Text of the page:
Banca Nazionale del Lavoro SA V Asociación Bancaria

Overview

NCP Decision Accepted
Current Status Closed
Date Submitted 01/12/2004
Date Closed 31/12/2008
Case Duration 213 weeks and 0 days
Host Country Argentina  (Adhering Country)
Sector Financial Services 
Issue(s) Failure to disclose information
Provisions Cited IV.3  IV.7   
Case Description In December 2004, the Argentinian trade union Asociación Bancaria raised a case with the NCP of Argentina concerning alleged breaches of the Guidelines by Banca Nazionale del Lavoro SA, which was a subsidiary of the Italian BNL Group. The company had refused to provide its employees with information that enabled them to obtain a true and fair view of the performance of the entity or […] the enterprise as a whole. Moreover, the company had threatened to close its operations in Argentina.
Developments The NCP held consultations with the two parties and the union stressed the positive role played by the NCP.
Outcome In its 2006 annual report to the OECD, the NCP reported that: "The Argentine subsidiary of the multinational banking corporation subject to last year’s claim has been sold to a new owner. No pending issues exist with the new owner. Requests contained in the original presentation have been partially met. Nevertheless some areas of disagreement persist between the original parties of the specific instance reported last year. The final settlement is still pending.

In the 2008 OECD Annual report, the NCP stated that it had closed the case because it had not received any 'new presentations'.

Organisations

Lead NCP Argentina NCP : Single Government Department 
Supporting NCP Italy NCP : Single Government Department with NCP Committee 

Companies

Multinational Company BNL (Home country: Italy)
Subsidiary Banca Nazionale del Lavoro SA (Home country: Argentina)

Complainants

Lead Complainant Asociación Bancaria : National Union 

TUAC Analysis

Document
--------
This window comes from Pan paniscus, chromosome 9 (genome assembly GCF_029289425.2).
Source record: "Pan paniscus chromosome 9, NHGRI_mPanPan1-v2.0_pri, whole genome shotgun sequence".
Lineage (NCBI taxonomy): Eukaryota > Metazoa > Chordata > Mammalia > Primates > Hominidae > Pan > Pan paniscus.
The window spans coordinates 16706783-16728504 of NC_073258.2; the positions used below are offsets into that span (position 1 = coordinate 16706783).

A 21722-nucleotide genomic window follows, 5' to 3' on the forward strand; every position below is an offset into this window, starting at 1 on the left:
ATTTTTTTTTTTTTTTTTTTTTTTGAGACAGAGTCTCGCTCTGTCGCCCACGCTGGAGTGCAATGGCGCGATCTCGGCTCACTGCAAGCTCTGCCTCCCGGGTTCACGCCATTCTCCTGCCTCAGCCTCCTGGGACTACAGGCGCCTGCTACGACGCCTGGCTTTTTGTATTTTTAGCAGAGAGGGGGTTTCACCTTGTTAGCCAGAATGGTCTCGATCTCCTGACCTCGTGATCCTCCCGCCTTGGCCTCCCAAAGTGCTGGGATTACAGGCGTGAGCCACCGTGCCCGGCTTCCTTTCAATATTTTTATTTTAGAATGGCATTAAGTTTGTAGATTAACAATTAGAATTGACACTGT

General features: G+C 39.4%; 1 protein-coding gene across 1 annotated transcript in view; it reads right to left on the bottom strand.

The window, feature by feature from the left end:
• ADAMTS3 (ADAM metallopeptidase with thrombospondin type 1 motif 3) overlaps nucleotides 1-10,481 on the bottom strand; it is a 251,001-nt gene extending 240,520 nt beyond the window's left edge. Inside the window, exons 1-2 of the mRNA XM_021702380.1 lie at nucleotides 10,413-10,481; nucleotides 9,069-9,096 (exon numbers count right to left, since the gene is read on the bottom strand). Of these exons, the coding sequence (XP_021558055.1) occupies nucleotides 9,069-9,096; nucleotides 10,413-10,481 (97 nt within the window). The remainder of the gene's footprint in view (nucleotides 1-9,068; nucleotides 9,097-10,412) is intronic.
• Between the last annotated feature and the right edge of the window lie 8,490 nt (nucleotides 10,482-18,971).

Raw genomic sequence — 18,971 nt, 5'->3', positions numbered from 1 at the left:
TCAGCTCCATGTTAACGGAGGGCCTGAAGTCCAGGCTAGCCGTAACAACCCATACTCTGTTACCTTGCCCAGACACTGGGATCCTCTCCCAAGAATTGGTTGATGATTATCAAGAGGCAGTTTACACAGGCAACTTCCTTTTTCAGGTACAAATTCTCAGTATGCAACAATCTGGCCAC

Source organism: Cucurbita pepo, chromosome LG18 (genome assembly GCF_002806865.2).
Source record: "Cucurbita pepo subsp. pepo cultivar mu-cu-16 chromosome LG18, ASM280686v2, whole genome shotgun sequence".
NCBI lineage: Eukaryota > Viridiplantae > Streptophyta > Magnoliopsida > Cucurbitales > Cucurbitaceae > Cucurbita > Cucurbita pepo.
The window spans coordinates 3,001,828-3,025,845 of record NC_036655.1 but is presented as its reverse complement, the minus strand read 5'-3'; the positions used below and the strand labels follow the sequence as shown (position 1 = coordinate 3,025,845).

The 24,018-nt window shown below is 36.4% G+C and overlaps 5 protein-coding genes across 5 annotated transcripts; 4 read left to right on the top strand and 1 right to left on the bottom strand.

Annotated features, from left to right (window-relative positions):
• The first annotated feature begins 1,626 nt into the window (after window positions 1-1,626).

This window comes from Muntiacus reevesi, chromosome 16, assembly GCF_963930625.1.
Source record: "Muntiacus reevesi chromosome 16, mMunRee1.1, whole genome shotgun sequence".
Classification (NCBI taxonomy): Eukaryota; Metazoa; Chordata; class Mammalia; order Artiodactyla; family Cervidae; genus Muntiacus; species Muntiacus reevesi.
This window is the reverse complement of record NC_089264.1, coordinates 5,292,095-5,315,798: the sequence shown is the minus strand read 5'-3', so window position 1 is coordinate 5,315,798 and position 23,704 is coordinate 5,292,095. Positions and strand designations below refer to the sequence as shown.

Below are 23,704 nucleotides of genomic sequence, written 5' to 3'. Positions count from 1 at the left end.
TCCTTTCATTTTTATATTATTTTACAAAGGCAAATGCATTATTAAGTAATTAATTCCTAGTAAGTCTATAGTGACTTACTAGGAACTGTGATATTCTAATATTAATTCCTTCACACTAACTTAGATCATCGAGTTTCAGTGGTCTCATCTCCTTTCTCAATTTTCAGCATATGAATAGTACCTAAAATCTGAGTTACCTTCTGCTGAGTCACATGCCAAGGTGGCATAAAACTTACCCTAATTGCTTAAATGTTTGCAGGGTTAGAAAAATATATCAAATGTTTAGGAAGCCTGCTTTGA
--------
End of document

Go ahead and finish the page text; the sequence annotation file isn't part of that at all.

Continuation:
Did the NCP publish its initial assessment? status-icon
Did the case involve parallel proceedings? status-icon
Was the existence of parallel proceedings an obstacle to the NCP accepting the case? status-icon
Was the businsess relationship other than that of a subsidiary? status-icon
Was the nature of the business relationship an obstacle to the NCP accepting the case? status-icon
Did the NCP inform other relevant government departments about its acceptance of this case? status-icon
Did the NCP offer mediation or conciliation? status-icon
Did the company accept the offer of mediation or conciliation? status-icon
Did the complainant(s) accept the offer of mediation or conciliation? status-icon
Was mediation or conciliation held? status-icon
Was mediation or conciliation conducted by a professional mediator? status-icon
Did the parties reach agreement? status-icon
If yes, did the NCP publish this agreement following the consent of the parties? status-icon
If mediation was refused or failed did the NCP make an assessment of whether the company had breached the Guidelines? status-icon
Did the NCP conduct in-host country fact finding? status-icon
Did the NCP make recommendations to the company on the future implementation of the Guidelines? status-icon
Did the NCP publish its final statement or report? status-icon
Did the NCP provide for follow-up of the agreement/recommendations? status-icon
Did the NCP inform other relevant government departments about its final statement or report? status-icon
Did the NCP inform public pension funds about its final statement or report? status-icon
Did the NCP apply any consequences in this case? status-icon
Did the NCP follow the indicative timescales set out in the procedural guidance? status-icon
Was there a positive outcome for the workers involved in this case? status-icon
Did the filing of the case under the Guidelines have a positive impact for the workers involved? status-icon
Did the lead NCP play a positive role? status-icon
If different, did the home NCP play a positive role? status-icon

Implications

Sale of the company results in closure of the case and the need to file a new case.